Principles by Ray Dalio

Much like the book above and the next entry, Principles is making the rounds through the self-help/business/personal development spheres.  It’s been a bit of a slower read because I need to take time to digest his ideas and insights.  Nevertheless, I’m finding his book interesting and useful as it provides a framework for decision making and business.  I try to be wary of advice dispensed by the rich and successful since it tends to not be very applicable outside of the lucky breaks the author found themselves in, but I find this book to be fairly objective and refreshingly introspective.  I think Dalio’s principles make sense and are a good guide to follow.

Tribe of Mentors by Timothy Ferriss

What can I say?  I enjoyed all of his books so far (including last year’s Tools of Titans), so I naturally pre-ordered this one when it was announced.  Much like how Tools of Titans was a book that piggy-backed off of his podcast guest’s work, Tribe of Mentors follows a similar route by running the same set of questions through various big names in different fields to a.) see what their answers are; and b.) to find what commonalities are found in aggregate.  One side of me rolls my eyes at how simple the idea is (and how little relative effort it would take to make the book), and yet the other side of me appreciates what Ferriss has done in creating the book.  His book intends to give you access to some of the best mentors in the world, and he delivers it in full.

The Last Man Who Knew Everything: The Life and Times of Enrico Fermi, Father of the Nuclear Age by David Schwartz

I knew relatively little about Fermi before I started this book.  I knew that he was a physicists, that he was attached to the Manhattan project, that there is a paradox named after him, and that he’s known for a particular kind of method for problem-solving and estimating.  However it was the last tidbit (the Fermi problem) that nudged me to buying this book.  I’m only about a third of my way through the book, but it’s been a fascinating glimpse into the mind of a genius who, when you broke things down, was necessarily all that smarter than everyone else.  Much like Richard Feynman, Enrico Fermi had discovered ways of learning more effectively, which made him able to tackle interacted problems from the first principles of a field.   He worked to understand the rules of the system, which in turn allowed him to combine them in new and insightful ways.  I really enjoy reading biographies, and I’m glad I picked this one up.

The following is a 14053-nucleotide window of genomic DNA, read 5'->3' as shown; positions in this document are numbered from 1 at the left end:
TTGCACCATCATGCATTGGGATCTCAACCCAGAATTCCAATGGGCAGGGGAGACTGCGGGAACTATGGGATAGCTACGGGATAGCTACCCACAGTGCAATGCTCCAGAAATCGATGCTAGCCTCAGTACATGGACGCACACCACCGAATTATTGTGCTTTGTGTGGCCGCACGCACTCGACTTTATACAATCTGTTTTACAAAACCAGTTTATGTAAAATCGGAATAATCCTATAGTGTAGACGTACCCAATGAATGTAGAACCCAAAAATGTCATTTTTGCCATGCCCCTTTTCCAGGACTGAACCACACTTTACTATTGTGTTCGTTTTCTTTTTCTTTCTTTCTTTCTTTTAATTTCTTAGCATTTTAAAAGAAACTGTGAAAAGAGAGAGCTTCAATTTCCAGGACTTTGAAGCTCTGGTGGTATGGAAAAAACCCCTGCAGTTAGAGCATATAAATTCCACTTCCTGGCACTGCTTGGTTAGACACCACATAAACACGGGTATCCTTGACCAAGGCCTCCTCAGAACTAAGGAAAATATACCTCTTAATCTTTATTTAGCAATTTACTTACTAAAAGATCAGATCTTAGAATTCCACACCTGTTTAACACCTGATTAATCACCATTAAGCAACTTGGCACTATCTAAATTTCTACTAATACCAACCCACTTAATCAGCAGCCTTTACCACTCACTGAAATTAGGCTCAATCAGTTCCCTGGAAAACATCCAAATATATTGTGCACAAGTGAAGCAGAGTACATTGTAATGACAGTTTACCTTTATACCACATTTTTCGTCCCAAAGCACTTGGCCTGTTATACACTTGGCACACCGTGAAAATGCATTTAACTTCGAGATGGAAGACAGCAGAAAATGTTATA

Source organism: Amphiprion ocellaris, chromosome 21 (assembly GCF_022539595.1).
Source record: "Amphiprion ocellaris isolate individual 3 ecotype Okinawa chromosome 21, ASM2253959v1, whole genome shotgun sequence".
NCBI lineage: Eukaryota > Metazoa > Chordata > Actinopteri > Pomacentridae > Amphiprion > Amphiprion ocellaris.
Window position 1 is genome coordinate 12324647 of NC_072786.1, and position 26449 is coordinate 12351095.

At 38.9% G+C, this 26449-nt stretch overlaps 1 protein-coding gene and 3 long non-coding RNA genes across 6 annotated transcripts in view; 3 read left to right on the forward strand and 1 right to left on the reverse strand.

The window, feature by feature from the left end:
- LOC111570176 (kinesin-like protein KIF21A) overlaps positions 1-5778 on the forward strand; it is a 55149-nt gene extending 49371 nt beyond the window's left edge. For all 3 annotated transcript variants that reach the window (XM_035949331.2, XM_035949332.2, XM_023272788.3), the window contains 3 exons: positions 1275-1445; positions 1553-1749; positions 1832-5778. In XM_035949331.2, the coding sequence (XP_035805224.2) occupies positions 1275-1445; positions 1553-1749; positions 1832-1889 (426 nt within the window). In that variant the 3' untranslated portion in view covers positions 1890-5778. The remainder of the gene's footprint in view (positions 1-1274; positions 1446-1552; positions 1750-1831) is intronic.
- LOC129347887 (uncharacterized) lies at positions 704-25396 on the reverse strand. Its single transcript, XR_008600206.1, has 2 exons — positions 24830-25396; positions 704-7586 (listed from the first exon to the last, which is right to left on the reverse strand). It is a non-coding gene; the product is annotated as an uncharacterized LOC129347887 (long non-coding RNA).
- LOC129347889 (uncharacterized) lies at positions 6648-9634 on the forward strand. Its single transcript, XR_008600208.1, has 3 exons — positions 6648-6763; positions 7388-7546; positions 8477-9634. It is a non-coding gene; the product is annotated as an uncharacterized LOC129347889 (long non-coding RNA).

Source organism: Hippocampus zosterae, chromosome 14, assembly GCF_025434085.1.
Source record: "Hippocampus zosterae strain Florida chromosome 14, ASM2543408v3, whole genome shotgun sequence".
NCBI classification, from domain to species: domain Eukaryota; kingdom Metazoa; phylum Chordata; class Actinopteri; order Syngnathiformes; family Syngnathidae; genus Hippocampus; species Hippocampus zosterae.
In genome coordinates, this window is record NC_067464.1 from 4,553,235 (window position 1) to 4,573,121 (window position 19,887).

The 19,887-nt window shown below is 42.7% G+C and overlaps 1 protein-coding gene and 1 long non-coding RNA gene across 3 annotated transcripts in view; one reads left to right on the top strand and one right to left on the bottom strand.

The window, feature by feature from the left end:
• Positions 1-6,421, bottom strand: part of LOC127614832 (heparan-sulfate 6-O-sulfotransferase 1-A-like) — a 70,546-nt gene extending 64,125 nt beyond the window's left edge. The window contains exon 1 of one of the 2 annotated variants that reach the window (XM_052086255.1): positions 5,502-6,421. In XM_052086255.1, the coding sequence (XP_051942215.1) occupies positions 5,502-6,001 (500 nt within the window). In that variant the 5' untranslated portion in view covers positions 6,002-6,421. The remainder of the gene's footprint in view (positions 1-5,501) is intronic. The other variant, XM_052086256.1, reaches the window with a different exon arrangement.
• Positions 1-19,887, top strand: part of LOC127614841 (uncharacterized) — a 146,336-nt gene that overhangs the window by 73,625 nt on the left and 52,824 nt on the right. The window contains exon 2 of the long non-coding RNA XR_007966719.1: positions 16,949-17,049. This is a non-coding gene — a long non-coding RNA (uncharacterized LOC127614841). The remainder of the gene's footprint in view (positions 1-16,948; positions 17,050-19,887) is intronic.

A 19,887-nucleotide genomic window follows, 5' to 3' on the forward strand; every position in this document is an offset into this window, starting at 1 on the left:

Stay Awesome,

Ryan

What I Read in 2017

Another year of reading has finished, so it’s time to take stock of how I did for 2017.  While I’m not an advocate of reading purely for the sake of speed or volume, I do challenge myself to see how many books I can get through during the year, if for nothing else than to ensure I’m carving out time to read.  For my 2016 results, check back to my post on What I read in 2016.

This year, I managed to get through 44 books and almost 14,000 pages, which is on par with my results from last year.  I posted my top list of books I read this year a few posts back, if you want to check it out.

I would say a little more than half of these books are audio books, as I decided to get an Audible subscription, and a friend has been kind enough to supply me with Terry Prachett books.  I have significantly picked up on the amount of fiction I’m reading, which was a deliberate choice since I noticed I consumed a lot of business and self-help books last year.

Title Author Pages
1 Essentialism: The Disciplined Pursuit of Less Greg McKeown 272
2 The Subtle Art of Not Giving a Fuck Mark Manson 224
3 Leaders Eat Last Simon Sinek 368
4 Awaken the Giant Within Tony Robbins 544
5 $100 Startup Chris Guillebeau 304
6 Tools of Titans Tim Ferriss 736
7 American Gods Neil Gaiman 558
8 The View from the Cheap Seats Neil Gaiman 544
9 The Consolations of Philosophy Alain de Botton 272
10 Catching the Big Fish David Lynch 208
11 The Colour of Magic Terry Pratchett 288
12 The Path to Purpose William Damon 240
13 The Light Fantastic Terry Pratchett 288
14 The 80/20 Pinciple Richard Koch 288
15 The Complacent Class Tyler Cowen 256
16 How Proust Can Change Your Life Alain de Botton 208
17 Equal Rites Terry Pratchett 282
18 No Fears, No Excuses Larry Smith 272
19 Mort Terry Pratchett 272
20 The Death of Expertise Tom Nichols 240
21 Never Split the Difference Chris Voss 288
22 Sourcery Terry Pratchett 336